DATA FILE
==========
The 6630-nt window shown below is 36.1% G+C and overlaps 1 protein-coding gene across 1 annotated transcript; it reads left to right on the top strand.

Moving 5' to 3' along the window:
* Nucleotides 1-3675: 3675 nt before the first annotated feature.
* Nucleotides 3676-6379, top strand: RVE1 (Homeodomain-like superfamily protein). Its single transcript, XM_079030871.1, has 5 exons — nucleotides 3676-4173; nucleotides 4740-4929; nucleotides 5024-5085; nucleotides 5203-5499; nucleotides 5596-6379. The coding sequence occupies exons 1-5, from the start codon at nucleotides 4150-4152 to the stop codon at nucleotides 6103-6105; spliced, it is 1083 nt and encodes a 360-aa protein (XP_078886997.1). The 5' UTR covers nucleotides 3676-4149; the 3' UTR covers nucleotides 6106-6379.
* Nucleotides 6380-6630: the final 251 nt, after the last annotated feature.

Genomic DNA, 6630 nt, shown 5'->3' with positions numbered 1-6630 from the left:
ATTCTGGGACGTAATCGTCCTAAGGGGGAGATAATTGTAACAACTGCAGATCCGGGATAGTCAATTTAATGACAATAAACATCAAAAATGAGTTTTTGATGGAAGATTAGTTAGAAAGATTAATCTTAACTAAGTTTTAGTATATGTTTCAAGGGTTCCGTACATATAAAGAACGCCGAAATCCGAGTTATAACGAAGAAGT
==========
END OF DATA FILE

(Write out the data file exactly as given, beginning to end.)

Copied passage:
The 6630-nt window shown below is 36.1% G+C and overlaps 1 protein-coding gene across 1 annotated transcript; it reads left to right on the top strand.

Moving 5' to 3' along the window:
* Nucleotides 1-3675: 3675 nt before the first annotated feature.
* Nucleotides 3676-6379, top strand: RVE1 (Homeodomain-like superfamily protein). Its single transcript, XM_079030871.1, has 5 exons — nucleotides 3676-4173; nucleotides 4740-4929; nucleotides 5024-5085; nucleotides 5203-5499; nucleotides 5596-6379. The coding sequence occupies exons 1-5, from the start codon at nucleotides 4150-4152 to the stop codon at nucleotides 6103-6105; spliced, it is 1083 nt and encodes a 360-aa protein (XP_078886997.1). The 5' UTR covers nucleotides 3676-4149; the 3' UTR covers nucleotides 6106-6379.
* Nucleotides 6380-6630: the final 251 nt, after the last annotated feature.

Genomic DNA, 6630 nt, shown 5'->3' with positions numbered 1-6630 from the left:
ATTCTGGGACGTAATCGTCCTAAGGGGGAGATAATTGTAACAACTGCAGATCCGGGATAGTCAATTTAATGACAATAAACATCAAAAATGAGTTTTTGATGGAAGATTAGTTAGAAAGATTAATCTTAACTAAGTTTTAGTATATGTTTCAAGGGTTCCGTACATATAAAGAACGCCGAAATCCGAGTTATAACGAAGAAGT